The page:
Hey, there's an idea - let's fix the health-care system by designing a tax structure that maybe sorta somewhat discourages the best executives from staying at or coming to the insurance companies we're supposedly trying to improve by exerting some type of indirect downwards pressure on their compensation. Certainly, the companies can run themselves, and don't need any help from the best, high-paid executives. Really!?! (With a second set of apologies to latter-day SNL-ers Seth Meyers and Amy Poehler.) And, if that's not bad enough, let's make it be that any exceeding of the applicable limitations punishes the companies' shareholders and, maybe, policyholders. Really!? (Still ranting, I guess.)

But enough general venting. Let's forget for the moment any overall objections to the use of deduction limitations to effect compensation-related policy goals, and the almost random use of the $500K threshold, and the fact that the people left holding the bag could well be a bunch of shareholders and policyholders. Forgetting all that, this little Section 162(m) present has additional, and potentially very serious, problems.

Let's review what the statute was supposed to do - it was supposed to regulate the compensation of employees of health-insurance companies regulated by PPACA. A health-insurance company might heartily object to the new 162(m)(6) rules, but, ultimately, it will have to come to terms with the fact that, until changed, those are the rules that govern it and its industry. 'Tis what 'tis, I guess. OK.

But now take the following hypothetical:

- Multi-billion dollar company in some type of health-care business decides it wants to buy (let's say, 100% of) some $10,000 company is North WhoKnowsWhere, which gets $1000 in premiums a year, of which $250 is for minimum essential coverage.

- Buyer has some executives that are paid millions of dollars, and many employees making over $500K counting all compensation.

- The target company will be the buyer's first and only foray into the provision of actual insurance.

Uh oh. Has the acquiror just lost untold millions of deductions for the compensation paid to its executives and other employees? Maybe. Why?

Well, (i) the 162(m)(6) rules operate on a controlled-group basis (using the 414 rules, including both the ownership rules of subsections (b) and (c) and the other aggregation rules such as those relating to affiliated service groups), and (ii) the operative 162(m)(6) rule (A) has no express qualifier pursuant to which the gross amount of premiums that need to be received, either as an absolute matter or as a relative matter, in order for the $500K limitation to be triggered, but, rather, (B) operates on its face by reference to the percentage of premiums (however low the aggregate total premiums may be) which are for minimum essential coverage (or, in the case of deferrals in years before 2013, maybe even for a lower amount and wider range of premiums). So maybe deductions are lost across the board for the acquiror.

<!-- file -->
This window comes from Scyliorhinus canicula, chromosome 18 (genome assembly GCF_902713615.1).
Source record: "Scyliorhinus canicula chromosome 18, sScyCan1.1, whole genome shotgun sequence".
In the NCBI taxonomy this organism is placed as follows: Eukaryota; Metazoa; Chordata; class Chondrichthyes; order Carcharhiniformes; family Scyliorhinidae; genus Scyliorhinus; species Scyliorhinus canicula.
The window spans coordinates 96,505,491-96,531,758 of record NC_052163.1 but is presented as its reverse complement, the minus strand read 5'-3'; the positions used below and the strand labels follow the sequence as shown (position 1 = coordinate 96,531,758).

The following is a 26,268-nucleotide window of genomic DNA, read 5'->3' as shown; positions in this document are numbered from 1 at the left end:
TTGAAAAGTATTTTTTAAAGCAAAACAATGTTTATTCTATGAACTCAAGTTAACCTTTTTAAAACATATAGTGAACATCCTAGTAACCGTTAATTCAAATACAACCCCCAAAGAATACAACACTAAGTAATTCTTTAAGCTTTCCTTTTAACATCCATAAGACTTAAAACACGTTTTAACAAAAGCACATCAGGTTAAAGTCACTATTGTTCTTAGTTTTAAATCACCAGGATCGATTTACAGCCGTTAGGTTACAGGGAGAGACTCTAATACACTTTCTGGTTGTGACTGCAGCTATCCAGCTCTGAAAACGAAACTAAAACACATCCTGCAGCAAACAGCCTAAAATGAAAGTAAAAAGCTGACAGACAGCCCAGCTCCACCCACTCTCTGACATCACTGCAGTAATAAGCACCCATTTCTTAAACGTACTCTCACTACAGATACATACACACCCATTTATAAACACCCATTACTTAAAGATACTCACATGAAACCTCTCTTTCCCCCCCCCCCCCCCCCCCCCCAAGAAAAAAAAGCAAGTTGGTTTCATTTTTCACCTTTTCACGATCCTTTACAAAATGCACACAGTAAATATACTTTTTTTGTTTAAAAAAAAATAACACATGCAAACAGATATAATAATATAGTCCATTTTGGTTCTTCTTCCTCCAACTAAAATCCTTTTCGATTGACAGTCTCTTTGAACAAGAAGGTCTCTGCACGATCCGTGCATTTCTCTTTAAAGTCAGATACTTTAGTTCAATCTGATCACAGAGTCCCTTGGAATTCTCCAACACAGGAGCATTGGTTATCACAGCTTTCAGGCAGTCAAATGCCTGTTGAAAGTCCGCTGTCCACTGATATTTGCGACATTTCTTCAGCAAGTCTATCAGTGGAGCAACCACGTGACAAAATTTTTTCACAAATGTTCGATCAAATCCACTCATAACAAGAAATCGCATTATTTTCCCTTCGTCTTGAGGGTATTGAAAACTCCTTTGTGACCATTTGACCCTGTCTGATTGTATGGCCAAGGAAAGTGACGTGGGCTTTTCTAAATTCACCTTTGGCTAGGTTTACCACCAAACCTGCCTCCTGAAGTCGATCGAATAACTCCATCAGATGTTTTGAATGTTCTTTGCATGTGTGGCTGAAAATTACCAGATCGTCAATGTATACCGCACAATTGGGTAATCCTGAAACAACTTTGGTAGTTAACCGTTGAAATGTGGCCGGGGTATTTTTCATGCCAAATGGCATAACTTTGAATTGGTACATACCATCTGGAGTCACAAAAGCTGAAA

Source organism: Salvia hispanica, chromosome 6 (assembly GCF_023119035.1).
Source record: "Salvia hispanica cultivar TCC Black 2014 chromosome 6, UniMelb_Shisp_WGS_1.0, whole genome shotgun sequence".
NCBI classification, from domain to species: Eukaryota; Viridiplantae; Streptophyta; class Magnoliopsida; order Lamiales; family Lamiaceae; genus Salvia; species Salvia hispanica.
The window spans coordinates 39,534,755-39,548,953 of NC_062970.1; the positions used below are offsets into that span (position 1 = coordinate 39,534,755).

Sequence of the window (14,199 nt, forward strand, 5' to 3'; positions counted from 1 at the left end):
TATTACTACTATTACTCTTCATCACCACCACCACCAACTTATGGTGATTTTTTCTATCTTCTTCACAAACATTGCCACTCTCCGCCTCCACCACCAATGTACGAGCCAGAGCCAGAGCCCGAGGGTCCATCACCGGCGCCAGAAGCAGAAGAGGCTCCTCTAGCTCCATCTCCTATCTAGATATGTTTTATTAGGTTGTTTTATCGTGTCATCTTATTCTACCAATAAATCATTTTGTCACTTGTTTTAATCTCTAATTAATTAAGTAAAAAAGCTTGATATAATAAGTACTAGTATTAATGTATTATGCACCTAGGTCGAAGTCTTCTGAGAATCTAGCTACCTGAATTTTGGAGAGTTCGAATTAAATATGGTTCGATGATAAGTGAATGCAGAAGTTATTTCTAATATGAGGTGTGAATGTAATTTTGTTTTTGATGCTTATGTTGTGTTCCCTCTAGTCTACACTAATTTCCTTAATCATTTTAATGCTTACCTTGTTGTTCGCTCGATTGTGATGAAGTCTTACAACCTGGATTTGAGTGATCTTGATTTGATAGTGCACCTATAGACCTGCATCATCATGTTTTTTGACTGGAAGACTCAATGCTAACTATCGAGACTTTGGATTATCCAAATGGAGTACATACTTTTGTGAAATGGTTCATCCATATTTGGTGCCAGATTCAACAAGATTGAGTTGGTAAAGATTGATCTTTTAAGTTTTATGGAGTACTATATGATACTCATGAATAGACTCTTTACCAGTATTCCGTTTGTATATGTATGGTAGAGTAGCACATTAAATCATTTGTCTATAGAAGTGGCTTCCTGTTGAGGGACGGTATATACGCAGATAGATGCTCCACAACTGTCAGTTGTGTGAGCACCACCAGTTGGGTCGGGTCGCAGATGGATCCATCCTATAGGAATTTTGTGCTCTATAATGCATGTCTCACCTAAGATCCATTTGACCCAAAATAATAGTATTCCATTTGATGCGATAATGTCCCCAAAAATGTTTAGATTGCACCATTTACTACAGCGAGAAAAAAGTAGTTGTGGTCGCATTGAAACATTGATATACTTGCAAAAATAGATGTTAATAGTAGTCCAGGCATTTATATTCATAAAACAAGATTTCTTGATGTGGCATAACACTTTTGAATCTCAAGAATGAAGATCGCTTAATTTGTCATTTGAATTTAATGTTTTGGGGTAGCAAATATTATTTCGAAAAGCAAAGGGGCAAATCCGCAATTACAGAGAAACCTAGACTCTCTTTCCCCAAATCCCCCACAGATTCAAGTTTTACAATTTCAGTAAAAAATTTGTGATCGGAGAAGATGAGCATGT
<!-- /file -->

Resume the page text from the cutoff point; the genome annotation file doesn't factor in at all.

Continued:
Is that really the result? If so, will someone (please) fix it? Could the solution be a regulatory fix, or would it have to be a legislative one? Who knows, who knows and who knows?

Even a risk of lost deductions in a case like this, however uncertain that risk may be, is awful, and could (i) on the buy side, impede a potential sale, or at least factor into pricing, or (ii) on the sell side, cause a company to want to jettison a business that collects premiums for minimum essential coverage, particularly it that's not the company's core business.

And, just to make it a bit worse, the parade of horribles may arise before 2013 even if there's only a dollar of premiums, and even if the premiums are for certain types of insurance not generally regulated under Health Reform.

Well, it's interesting - to me anyway - and we'll have to see if 162(m)(6) in its present incarnation indeed has any real impact in the transactional market. Maybe it just won't be considered relevant unless and until it affects, oh, 10 major deals. That seems like a nice round number, no?

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* On an unrelated note, based on what may be the best trailer ever, at least since the one for Poltergeist II, it looks like The Social Network, even before I've seen it, may cause me to have to rethink my Oscar prediction for Toy Story 3. (Hey, The Dark Knight became one of my favorite movies of all time before I even saw it, based on a glimpse of the opening eight minutes alone, so there's precedent here.)